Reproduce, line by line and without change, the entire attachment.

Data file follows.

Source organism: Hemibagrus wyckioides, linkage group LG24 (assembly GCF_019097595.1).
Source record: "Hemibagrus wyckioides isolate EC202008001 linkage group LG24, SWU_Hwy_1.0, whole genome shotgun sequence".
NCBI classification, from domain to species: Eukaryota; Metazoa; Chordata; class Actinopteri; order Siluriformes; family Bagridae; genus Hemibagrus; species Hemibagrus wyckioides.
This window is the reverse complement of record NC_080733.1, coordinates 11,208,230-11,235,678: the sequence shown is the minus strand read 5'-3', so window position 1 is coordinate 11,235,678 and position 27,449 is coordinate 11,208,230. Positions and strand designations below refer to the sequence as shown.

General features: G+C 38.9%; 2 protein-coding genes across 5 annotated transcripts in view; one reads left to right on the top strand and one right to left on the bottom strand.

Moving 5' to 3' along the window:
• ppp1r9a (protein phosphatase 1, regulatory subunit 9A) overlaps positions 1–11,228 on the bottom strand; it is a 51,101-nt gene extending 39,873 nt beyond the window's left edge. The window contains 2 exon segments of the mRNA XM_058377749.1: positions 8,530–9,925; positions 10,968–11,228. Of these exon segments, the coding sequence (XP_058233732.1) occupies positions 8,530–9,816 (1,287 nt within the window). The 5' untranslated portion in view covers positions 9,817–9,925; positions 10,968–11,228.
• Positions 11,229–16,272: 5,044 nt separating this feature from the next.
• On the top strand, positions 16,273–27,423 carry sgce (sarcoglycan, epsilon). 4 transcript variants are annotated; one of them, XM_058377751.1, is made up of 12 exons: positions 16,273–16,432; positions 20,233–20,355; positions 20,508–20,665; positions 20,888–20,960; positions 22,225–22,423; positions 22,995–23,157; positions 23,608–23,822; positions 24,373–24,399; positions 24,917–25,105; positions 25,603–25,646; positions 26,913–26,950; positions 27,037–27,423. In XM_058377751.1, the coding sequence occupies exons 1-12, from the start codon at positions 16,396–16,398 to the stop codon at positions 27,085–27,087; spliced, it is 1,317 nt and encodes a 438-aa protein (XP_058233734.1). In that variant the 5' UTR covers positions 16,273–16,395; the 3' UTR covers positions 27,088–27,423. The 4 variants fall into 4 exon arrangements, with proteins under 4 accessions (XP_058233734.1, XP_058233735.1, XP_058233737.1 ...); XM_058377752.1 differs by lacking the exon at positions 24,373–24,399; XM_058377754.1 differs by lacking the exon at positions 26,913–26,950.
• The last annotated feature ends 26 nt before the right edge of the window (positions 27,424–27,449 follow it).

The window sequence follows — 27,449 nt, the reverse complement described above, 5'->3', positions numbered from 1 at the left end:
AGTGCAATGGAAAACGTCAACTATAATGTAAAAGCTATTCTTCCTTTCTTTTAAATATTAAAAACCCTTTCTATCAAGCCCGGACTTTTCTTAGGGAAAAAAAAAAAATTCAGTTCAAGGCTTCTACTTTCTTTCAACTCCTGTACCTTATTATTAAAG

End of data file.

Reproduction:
Source organism: Hemibagrus wyckioides, linkage group LG24 (assembly GCF_019097595.1).
Source record: "Hemibagrus wyckioides isolate EC202008001 linkage group LG24, SWU_Hwy_1.0, whole genome shotgun sequence".
NCBI classification, from domain to species: Eukaryota; Metazoa; Chordata; class Actinopteri; order Siluriformes; family Bagridae; genus Hemibagrus; species Hemibagrus wyckioides.
This window is the reverse complement of record NC_080733.1, coordinates 11,208,230-11,235,678: the sequence shown is the minus strand read 5'-3', so window position 1 is coordinate 11,235,678 and position 27,449 is coordinate 11,208,230. Positions and strand designations below refer to the sequence as shown.

General features: G+C 38.9%; 2 protein-coding genes across 5 annotated transcripts in view; one reads left to right on the top strand and one right to left on the bottom strand.

Moving 5' to 3' along the window:
• ppp1r9a (protein phosphatase 1, regulatory subunit 9A) overlaps positions 1–11,228 on the bottom strand; it is a 51,101-nt gene extending 39,873 nt beyond the window's left edge. The window contains 2 exon segments of the mRNA XM_058377749.1: positions 8,530–9,925; positions 10,968–11,228. Of these exon segments, the coding sequence (XP_058233732.1) occupies positions 8,530–9,816 (1,287 nt within the window). The 5' untranslated portion in view covers positions 9,817–9,925; positions 10,968–11,228.
• Positions 11,229–16,272: 5,044 nt separating this feature from the next.
• On the top strand, positions 16,273–27,423 carry sgce (sarcoglycan, epsilon). 4 transcript variants are annotated; one of them, XM_058377751.1, is made up of 12 exons: positions 16,273–16,432; positions 20,233–20,355; positions 20,508–20,665; positions 20,888–20,960; positions 22,225–22,423; positions 22,995–23,157; positions 23,608–23,822; positions 24,373–24,399; positions 24,917–25,105; positions 25,603–25,646; positions 26,913–26,950; positions 27,037–27,423. In XM_058377751.1, the coding sequence occupies exons 1-12, from the start codon at positions 16,396–16,398 to the stop codon at positions 27,085–27,087; spliced, it is 1,317 nt and encodes a 438-aa protein (XP_058233734.1). In that variant the 5' UTR covers positions 16,273–16,395; the 3' UTR covers positions 27,088–27,423. The 4 variants fall into 4 exon arrangements, with proteins under 4 accessions (XP_058233734.1, XP_058233735.1, XP_058233737.1 ...); XM_058377752.1 differs by lacking the exon at positions 24,373–24,399; XM_058377754.1 differs by lacking the exon at positions 26,913–26,950.
• The last annotated feature ends 26 nt before the right edge of the window (positions 27,424–27,449 follow it).

The window sequence follows — 27,449 nt, the reverse complement described above, 5'->3', positions numbered from 1 at the left end:
AGTGCAATGGAAAACGTCAACTATAATGTAAAAGCTATTCTTCCTTTCTTTTAAATATTAAAAACCCTTTCTATCAAGCCCGGACTTTTCTTAGGGAAAAAAAAAAAATTCAGTTCAAGGCTTCTACTTTCTTTCAACTCCTGTACCTTATTATTAAAG